Hi Michael, On 05/18/2014 11:17 PM, Michael S. Tsirkin wrote: > As a maintainer, I often get patches by mail, then > acked-by,reviewed-by etc responses are sent by separate > mail. > > I like making acks commits, > this way they are easy to keep track of > as part of git history.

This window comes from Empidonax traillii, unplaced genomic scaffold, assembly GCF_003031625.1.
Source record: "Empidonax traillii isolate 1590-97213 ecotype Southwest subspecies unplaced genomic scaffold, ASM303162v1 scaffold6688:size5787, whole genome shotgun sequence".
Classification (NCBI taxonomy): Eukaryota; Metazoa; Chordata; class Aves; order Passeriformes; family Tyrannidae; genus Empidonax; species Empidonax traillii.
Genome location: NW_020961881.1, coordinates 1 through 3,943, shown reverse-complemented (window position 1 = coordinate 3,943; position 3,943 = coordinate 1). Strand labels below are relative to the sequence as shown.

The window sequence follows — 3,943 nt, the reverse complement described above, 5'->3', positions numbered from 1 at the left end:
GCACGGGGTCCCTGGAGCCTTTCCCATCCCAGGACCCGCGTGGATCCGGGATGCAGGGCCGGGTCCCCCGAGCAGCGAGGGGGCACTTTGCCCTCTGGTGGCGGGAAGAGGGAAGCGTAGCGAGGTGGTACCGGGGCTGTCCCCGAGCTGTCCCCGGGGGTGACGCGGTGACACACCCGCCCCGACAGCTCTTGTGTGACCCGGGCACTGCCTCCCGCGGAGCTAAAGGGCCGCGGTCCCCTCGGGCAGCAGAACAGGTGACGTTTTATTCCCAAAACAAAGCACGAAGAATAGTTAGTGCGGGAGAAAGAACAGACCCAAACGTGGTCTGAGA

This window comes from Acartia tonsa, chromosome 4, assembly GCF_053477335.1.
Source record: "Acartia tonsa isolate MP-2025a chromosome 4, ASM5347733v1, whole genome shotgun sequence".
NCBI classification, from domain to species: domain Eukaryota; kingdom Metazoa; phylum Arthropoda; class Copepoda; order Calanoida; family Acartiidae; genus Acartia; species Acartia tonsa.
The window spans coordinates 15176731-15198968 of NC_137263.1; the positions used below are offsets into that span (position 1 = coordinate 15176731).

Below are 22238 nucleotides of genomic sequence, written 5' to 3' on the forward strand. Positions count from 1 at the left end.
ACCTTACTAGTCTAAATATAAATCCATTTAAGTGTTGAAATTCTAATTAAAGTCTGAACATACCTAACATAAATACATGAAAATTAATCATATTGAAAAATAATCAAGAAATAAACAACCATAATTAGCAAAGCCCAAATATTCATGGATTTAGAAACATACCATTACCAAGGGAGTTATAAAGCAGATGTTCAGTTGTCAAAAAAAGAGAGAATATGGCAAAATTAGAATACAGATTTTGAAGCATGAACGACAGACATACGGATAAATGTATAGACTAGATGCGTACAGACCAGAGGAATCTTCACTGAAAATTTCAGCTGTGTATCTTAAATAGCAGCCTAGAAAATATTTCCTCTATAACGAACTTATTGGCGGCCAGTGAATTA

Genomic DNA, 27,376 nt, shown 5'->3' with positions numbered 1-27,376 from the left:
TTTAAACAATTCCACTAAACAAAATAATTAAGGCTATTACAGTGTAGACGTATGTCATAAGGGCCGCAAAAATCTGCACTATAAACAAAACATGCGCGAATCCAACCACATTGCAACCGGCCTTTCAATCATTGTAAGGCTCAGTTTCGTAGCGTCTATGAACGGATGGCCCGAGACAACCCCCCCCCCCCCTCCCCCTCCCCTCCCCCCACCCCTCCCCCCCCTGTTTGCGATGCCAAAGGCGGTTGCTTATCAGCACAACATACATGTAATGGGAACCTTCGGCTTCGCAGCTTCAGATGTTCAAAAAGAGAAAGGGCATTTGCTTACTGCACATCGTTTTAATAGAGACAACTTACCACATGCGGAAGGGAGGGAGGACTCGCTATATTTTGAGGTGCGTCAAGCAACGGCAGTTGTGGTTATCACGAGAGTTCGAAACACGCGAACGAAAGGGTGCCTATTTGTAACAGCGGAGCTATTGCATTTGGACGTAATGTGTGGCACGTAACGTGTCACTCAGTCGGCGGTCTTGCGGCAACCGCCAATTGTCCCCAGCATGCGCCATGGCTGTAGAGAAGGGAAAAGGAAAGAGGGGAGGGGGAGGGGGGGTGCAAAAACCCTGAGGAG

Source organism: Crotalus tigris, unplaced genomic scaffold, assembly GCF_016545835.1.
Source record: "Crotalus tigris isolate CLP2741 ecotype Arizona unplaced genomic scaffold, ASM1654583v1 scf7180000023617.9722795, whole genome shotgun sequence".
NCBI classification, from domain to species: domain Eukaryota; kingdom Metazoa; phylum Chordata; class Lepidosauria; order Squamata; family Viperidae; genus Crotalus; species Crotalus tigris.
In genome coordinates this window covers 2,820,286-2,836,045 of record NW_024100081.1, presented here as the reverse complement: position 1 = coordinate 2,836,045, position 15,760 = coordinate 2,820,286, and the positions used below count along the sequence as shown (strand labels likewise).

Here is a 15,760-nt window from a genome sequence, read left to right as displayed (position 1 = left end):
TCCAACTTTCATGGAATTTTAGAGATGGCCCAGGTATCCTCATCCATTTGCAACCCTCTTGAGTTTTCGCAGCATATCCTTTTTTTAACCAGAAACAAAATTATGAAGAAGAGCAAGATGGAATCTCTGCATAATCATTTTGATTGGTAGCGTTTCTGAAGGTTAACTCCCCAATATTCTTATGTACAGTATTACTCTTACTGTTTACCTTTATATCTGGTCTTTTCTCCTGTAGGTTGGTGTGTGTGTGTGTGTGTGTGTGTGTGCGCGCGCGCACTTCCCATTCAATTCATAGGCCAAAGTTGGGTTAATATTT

In order to fully understand your additions, I think, I need some clarification on the term "ack commit". What is an ack commit exactly? Suppose our principal commit has the commit message Some changes The changes are... Signed-off-by: A U Thor <aut...@example.com> and we receive an email from Somebody saying > Some changes > > The changes are... > > Signed-off-by: A U Thor <aut...@example.com> Reviewed-by: Somebody <someb...@example.com> . Now, if I understand correctly, we create an empty commit on top of the principal commit using the following commit message. Some changes Reviewed-by: Somebody <someb...@example.com> Is this commit then called an ack commit? Can an ack commit be non-empty? Is a commit still an ack if its description mentions additional text between the subject and the tag lines? Maybe the ack command for todo lists and ack commits have little to do with one another. If we stick to the term "ack commit", then the command name suggests that it takes the tags from some commit b and appends them to the list of tags in the previous commit's (a) message: pick a A commit ack b The next commit However, this obviously does not work by just appending messages. For instance, there could be additional text before or after some tag line in either commit message. If we treat the workflow you described as a very specific use case of the ack command instead, it seems reasonable to add such a todo list functionality for melding commits by silently appending messages. However, we might consider parametrizing a single squash command instead of defining just another name that one has to keep in mind for melding commits: pick a A commit squash --no-edit b The next commit > Since response mail happens to have appropriate > subject matching the patch, it's a natural fit to > then use git rebase mechanics if we want to smash > these acks into the original commit. > > I have been using these patches without any problems > for a while now, and find the approach very convenient. > > Included: > rebase: new ack! action to handle ack commits > this part seems ready for merge to me, > please review and comment > > git-ack: new tool to record an ack > this does not have proper documentation > and tests yet, I definitely intend to > do this but wanted to see whether people > like the UI first. > posting for early review and feedback > > [..] Thanks for your time, Fabian -- To unsubscribe from this list: send the line "unsubscribe git" in the body of a message to majord...@vger.kernel.org More majordomo info at http://vger.kernel.org/majordomo-info.html